The Sepang, Malaysia-based carrier’s Philippines venture AirAsia Inc. agreed to acquire the holding and all of Zest’s affiliate Asiawide Airways from Alfredo Yao, vice chairman of Export & Industry Bank Inc., according to a joint statement from the carriers today. Yao will get a 15 percent stake in closely held AirAsia Inc., Chief Executive Officer Marianne Hontiveros said in a briefing today in Manila.
“The Philippine market is very small compared to what it should be,” Tony Fernandes, the group chief executive of AirAsia, told reporters today in Manila. “This strategic partnership is about growing the market.”
AirAsia’s expansion in the Philippines comes a week after it won approval to form a unit in India. The Malaysian carrier formed the Philippine venture in December 2010 to gain access to routes within the country as rivals Cebu Air Inc. (CEB) and Philippine Airlines Inc. expand their fleets and boost flights in the region.
The AirAsia Philippines unit is a venture with former Philippine Long Distance Telephone Co. (TEL) Chairman Antonio Cojuangco and two investors. Cojuangco and the two other investors will now own 15 percent each of the company, matching Yao’s 15 percent stake.
AirAsia Inc. shareholders will also add funds for working capital, according to the statement, which didn’t elaborate.
The Philippine operations will get a share of the 100 Airbus SAS A320s AirAsia ordered last year, Fernandes said at the briefing today.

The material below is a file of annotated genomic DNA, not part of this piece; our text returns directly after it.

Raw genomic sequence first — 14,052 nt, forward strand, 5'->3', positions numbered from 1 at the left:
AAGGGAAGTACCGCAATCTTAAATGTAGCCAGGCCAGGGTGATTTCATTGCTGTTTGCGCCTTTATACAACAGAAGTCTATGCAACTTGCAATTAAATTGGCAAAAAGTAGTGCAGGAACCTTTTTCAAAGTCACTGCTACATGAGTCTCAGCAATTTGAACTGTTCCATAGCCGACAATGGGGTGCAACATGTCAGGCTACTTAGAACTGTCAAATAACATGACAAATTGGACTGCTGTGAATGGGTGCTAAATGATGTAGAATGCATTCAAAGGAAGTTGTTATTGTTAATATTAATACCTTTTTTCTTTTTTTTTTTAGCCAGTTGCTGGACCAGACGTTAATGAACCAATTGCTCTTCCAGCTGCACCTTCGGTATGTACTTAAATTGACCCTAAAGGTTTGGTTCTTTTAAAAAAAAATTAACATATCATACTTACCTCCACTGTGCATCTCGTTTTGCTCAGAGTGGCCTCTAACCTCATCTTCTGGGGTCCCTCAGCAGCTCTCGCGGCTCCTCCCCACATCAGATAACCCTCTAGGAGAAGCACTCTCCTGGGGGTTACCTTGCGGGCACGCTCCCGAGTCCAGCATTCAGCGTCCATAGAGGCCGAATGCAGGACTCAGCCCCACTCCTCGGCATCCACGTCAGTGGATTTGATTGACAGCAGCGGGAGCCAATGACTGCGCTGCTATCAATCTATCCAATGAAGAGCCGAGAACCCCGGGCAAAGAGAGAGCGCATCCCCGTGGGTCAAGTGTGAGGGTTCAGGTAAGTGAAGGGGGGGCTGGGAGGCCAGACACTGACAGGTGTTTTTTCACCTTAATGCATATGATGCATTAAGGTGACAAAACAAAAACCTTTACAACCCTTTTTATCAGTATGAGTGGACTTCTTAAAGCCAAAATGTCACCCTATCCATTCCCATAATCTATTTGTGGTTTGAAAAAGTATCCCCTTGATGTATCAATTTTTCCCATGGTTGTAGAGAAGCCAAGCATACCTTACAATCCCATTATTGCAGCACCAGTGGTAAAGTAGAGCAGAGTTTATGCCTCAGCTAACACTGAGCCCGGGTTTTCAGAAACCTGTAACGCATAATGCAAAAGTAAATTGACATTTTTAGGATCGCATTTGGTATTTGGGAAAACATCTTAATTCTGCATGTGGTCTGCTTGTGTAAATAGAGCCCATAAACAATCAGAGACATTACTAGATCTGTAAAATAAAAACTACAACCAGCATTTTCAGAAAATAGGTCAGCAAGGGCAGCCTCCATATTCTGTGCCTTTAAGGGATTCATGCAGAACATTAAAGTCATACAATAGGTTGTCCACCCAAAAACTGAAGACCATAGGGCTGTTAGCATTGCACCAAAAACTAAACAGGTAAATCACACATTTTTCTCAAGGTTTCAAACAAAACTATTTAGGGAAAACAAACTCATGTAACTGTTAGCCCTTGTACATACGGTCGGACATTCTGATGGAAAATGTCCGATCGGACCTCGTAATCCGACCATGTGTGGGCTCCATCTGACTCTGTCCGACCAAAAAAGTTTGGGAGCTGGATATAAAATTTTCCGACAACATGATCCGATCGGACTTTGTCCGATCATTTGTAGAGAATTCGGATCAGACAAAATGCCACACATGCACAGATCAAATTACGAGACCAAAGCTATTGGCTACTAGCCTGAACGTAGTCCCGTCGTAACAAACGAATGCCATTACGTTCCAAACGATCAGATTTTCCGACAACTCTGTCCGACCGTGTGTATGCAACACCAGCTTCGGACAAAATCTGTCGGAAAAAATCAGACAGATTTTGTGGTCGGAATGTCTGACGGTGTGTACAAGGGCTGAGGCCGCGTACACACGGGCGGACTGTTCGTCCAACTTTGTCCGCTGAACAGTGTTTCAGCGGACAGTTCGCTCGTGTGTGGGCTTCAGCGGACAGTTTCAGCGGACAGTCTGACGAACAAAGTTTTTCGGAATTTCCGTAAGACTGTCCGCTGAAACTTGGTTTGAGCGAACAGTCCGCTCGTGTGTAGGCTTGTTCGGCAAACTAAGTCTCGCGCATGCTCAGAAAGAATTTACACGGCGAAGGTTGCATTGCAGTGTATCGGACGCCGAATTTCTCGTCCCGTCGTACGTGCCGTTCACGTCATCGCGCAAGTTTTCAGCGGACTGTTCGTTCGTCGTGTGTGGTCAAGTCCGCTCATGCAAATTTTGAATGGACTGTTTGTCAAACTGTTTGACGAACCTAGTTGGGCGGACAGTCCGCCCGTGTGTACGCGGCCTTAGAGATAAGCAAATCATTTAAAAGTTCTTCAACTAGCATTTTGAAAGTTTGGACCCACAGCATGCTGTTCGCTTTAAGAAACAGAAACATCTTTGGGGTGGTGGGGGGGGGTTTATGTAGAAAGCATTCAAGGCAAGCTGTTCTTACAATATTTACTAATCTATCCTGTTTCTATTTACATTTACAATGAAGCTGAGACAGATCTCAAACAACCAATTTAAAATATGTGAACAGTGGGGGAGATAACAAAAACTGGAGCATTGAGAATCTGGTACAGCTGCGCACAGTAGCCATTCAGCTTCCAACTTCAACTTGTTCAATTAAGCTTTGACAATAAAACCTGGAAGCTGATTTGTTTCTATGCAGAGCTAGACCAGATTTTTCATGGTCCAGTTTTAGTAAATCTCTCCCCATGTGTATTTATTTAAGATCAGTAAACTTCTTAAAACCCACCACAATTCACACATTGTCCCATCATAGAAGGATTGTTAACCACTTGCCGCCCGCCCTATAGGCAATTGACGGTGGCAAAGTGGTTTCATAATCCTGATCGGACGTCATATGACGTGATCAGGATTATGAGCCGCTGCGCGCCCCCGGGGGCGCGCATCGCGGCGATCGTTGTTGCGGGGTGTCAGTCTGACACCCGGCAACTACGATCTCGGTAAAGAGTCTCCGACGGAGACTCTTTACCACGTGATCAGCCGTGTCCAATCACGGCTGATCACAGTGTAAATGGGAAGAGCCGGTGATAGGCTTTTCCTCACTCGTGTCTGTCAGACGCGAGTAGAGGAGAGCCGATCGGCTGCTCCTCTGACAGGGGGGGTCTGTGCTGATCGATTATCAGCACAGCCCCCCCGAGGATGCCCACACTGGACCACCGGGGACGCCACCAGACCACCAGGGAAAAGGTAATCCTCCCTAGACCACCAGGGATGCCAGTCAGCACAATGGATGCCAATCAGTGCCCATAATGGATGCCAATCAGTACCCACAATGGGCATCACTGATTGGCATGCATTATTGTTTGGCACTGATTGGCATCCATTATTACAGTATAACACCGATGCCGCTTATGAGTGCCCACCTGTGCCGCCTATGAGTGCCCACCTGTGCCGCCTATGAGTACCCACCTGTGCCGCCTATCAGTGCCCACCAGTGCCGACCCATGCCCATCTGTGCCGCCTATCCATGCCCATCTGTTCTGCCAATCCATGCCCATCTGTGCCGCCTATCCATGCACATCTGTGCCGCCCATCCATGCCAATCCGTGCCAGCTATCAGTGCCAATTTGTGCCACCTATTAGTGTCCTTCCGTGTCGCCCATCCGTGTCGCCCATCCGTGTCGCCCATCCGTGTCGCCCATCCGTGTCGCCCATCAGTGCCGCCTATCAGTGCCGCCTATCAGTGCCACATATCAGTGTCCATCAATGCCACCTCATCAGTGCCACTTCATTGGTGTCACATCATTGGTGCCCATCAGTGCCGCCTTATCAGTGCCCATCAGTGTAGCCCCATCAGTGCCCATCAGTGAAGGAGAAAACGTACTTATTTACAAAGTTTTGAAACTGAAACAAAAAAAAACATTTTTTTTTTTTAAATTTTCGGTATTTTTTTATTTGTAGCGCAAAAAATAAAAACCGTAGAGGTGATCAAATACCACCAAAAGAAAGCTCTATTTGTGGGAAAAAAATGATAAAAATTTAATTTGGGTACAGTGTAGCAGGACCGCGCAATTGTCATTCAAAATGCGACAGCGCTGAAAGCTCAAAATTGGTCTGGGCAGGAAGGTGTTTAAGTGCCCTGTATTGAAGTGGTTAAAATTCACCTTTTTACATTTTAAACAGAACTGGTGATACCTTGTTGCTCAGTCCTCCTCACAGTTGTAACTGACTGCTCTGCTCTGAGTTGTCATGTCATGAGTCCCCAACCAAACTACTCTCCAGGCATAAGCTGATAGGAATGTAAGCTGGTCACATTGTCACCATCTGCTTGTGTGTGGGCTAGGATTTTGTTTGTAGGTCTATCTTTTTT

The Philippines is targeting 5.5 million international visitors this year from 4.3 million in 2012, Tourism Secretary Ramon Jimenez said Feb. 12. President Benigno Aquino has raised the domestic tourism target to 56.1 million annually by 2016, after the original goal of 35.5 million was breached last year, when the number of local tourists climbed to 40.7 million.
Zest Air operates out of the Ninoy Aquino International Airport in Manila, which comprises the bulk of the inbound traffic to the Philippines. AirAsia has the Clark economic zone in Pampanga province as its hub.
The “potential is huge” in terms of flying to Japan, Korea and China, once the Philippines’ safety standards improve, Fernandes said. The Southeast Asian nation’s Category 2 rating from the Federal Aviation Administration, which means it doesn’t meet international regulations, has limited the carrier’s expansion, he said.
AirAsia fell 0.4 percent to 2.81 ringgit as of 4:35 p.m. in Kuala Lumpur trading, paring its gain this year to 2.9 percent.